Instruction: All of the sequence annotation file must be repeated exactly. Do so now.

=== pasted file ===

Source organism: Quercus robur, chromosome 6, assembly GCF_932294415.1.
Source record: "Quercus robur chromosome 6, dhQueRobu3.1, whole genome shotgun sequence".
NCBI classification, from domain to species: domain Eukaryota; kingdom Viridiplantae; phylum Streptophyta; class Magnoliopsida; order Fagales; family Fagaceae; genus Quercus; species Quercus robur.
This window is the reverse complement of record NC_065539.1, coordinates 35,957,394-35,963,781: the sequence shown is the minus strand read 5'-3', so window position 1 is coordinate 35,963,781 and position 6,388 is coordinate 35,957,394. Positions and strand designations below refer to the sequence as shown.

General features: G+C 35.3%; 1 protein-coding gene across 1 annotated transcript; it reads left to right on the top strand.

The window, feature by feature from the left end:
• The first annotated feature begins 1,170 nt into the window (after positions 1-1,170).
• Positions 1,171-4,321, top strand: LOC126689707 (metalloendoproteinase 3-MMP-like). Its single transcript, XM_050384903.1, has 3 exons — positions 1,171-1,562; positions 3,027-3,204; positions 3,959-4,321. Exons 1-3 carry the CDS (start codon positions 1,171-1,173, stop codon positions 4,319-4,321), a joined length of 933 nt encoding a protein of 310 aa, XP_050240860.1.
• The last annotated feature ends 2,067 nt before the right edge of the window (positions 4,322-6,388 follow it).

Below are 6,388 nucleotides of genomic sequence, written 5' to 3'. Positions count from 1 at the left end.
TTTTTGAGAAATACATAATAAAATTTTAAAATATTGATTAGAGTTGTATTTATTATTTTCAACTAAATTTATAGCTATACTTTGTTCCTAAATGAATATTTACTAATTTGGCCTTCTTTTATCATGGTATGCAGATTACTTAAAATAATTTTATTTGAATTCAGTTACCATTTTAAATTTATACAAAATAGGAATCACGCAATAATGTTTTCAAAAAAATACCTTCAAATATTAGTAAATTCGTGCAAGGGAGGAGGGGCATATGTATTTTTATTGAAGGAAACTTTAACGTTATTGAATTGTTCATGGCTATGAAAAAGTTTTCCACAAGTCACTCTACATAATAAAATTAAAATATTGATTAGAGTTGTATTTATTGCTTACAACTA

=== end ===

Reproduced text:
Source organism: Quercus robur, chromosome 6, assembly GCF_932294415.1.
Source record: "Quercus robur chromosome 6, dhQueRobu3.1, whole genome shotgun sequence".
NCBI classification, from domain to species: domain Eukaryota; kingdom Viridiplantae; phylum Streptophyta; class Magnoliopsida; order Fagales; family Fagaceae; genus Quercus; species Quercus robur.
This window is the reverse complement of record NC_065539.1, coordinates 35,957,394-35,963,781: the sequence shown is the minus strand read 5'-3', so window position 1 is coordinate 35,963,781 and position 6,388 is coordinate 35,957,394. Positions and strand designations below refer to the sequence as shown.

General features: G+C 35.3%; 1 protein-coding gene across 1 annotated transcript; it reads left to right on the top strand.

The window, feature by feature from the left end:
• The first annotated feature begins 1,170 nt into the window (after positions 1-1,170).
• Positions 1,171-4,321, top strand: LOC126689707 (metalloendoproteinase 3-MMP-like). Its single transcript, XM_050384903.1, has 3 exons — positions 1,171-1,562; positions 3,027-3,204; positions 3,959-4,321. Exons 1-3 carry the CDS (start codon positions 1,171-1,173, stop codon positions 4,319-4,321), a joined length of 933 nt encoding a protein of 310 aa, XP_050240860.1.
• The last annotated feature ends 2,067 nt before the right edge of the window (positions 4,322-6,388 follow it).

Below are 6,388 nucleotides of genomic sequence, written 5' to 3'. Positions count from 1 at the left end.
TTTTTGAGAAATACATAATAAAATTTTAAAATATTGATTAGAGTTGTATTTATTATTTTCAACTAAATTTATAGCTATACTTTGTTCCTAAATGAATATTTACTAATTTGGCCTTCTTTTATCATGGTATGCAGATTACTTAAAATAATTTTATTTGAATTCAGTTACCATTTTAAATTTATACAAAATAGGAATCACGCAATAATGTTTTCAAAAAAATACCTTCAAATATTAGTAAATTCGTGCAAGGGAGGAGGGGCATATGTATTTTTATTGAAGGAAACTTTAACGTTATTGAATTGTTCATGGCTATGAAAAAGTTTTCCACAAGTCACTCTACATAATAAAATTAAAATATTGATTAGAGTTGTATTTATTGCTTACAACTA